After weeks of nationwide protests in France, Emmanuel Macron has finally backed down.
Prime Minister Edouard Philippe told ruling party MPs Tuesday that he would present “gestures of appeasement” in a TV address to prevent the febrile atmosphere from escalating.
The proposed fuel increase sparked the ‘gilets jaunes’ (yellow vest) protests, which saw damage and violence in Paris and across the country over the past three weekends. The French economy has suffered as well, with retailers, hotels, and restaurants reporting their revenues have slid 15% to 50% since the protests began according to finance minister Bruno Le Maire.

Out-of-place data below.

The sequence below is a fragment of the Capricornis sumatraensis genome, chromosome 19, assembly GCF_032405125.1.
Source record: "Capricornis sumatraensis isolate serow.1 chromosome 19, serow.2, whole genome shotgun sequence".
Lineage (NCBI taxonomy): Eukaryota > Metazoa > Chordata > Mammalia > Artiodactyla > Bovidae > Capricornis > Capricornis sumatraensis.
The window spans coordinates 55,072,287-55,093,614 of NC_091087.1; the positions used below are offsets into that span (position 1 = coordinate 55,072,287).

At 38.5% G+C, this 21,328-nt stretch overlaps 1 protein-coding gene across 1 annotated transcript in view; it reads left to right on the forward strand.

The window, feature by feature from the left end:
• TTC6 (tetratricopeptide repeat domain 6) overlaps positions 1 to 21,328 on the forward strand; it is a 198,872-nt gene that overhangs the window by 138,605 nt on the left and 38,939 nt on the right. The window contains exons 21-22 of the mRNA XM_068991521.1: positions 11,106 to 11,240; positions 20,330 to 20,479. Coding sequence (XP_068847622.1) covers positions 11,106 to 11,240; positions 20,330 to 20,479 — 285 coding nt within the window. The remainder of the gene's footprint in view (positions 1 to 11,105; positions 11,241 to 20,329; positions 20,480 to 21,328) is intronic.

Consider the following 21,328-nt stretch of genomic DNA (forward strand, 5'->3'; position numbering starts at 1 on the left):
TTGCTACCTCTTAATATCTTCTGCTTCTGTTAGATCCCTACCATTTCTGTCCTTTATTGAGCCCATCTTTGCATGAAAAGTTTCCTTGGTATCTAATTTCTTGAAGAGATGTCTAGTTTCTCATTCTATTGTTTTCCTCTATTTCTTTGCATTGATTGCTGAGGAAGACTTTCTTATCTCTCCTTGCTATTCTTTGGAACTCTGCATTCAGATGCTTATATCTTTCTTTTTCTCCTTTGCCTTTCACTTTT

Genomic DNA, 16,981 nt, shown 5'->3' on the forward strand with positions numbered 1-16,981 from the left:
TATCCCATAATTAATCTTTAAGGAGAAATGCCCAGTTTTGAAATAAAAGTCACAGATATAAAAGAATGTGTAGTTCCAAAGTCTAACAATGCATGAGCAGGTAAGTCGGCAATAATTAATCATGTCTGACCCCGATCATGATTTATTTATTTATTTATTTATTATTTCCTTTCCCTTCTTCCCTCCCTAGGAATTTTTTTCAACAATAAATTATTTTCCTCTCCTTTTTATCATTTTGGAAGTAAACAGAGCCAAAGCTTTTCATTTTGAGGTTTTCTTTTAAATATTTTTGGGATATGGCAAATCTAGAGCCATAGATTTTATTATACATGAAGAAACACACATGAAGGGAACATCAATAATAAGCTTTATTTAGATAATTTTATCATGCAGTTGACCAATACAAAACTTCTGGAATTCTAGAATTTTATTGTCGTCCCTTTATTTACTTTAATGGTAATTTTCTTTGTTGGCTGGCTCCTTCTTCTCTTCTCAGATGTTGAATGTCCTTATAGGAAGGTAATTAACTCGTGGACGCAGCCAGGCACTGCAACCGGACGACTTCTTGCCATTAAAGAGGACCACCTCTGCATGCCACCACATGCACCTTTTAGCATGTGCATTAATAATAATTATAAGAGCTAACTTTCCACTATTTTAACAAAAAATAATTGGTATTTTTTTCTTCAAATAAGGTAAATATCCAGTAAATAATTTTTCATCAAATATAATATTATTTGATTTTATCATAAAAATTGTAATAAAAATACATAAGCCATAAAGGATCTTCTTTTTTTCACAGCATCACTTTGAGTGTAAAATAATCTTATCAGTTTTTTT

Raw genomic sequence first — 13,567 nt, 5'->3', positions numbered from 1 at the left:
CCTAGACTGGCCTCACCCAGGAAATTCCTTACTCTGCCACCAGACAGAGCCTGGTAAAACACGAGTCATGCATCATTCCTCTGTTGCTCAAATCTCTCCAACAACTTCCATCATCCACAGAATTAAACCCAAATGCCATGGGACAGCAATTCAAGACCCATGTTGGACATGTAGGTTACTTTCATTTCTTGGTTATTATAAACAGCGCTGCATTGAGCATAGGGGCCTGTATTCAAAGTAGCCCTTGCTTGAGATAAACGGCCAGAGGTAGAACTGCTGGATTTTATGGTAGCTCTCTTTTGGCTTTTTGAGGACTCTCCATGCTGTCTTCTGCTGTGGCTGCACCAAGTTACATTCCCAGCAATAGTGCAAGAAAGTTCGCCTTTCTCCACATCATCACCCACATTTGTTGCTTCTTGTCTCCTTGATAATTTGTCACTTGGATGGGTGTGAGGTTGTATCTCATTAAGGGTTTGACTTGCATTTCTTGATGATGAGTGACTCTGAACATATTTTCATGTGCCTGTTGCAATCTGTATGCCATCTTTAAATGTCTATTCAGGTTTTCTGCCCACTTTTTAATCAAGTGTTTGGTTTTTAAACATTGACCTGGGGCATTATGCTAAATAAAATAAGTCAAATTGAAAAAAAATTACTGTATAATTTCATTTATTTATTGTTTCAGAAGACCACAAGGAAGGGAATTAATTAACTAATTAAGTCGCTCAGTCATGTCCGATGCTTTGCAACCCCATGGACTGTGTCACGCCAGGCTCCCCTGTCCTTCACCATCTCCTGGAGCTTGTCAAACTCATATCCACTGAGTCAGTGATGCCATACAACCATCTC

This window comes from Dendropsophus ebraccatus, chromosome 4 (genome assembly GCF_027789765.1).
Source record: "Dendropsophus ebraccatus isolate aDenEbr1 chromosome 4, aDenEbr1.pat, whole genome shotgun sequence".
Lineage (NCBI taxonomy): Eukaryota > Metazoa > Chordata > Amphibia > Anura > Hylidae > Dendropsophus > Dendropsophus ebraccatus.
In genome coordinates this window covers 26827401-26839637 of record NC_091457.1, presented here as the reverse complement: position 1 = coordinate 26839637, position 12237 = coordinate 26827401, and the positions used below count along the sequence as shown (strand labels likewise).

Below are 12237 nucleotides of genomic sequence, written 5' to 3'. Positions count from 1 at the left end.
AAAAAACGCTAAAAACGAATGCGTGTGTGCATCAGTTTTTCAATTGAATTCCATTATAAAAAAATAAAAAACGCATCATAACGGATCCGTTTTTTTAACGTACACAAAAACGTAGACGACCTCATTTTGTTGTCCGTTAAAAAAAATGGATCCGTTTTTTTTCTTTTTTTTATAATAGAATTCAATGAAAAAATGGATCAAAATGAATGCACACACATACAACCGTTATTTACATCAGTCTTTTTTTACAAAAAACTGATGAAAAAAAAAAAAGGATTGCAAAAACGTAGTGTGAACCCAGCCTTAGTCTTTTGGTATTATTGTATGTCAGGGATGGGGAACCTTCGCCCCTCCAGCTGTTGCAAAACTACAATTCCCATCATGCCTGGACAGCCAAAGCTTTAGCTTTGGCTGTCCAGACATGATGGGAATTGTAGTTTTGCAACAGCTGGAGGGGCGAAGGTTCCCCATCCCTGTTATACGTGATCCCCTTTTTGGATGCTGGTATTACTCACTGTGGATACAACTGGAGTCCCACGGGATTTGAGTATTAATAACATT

The gilets jaunes protest started as a peaceful opposition to Macron’s planned tax increase on gas and diesel by 2.9 cents and 6.5 cents a liter, respectively, which they say would disproportionately affect people who are already disadvantaged by low wages and unemployment. The concerns of the movement, however, have expanded beyond the proposed fuel tax, now comprising at least 40 demands issued by protesters in a statement.
The fuel tax was intended to mitigate climate change, and the public outcry against it may be a harbinger of things to come as other countries, especially unequal ones, attempt to address the human impact on the environment.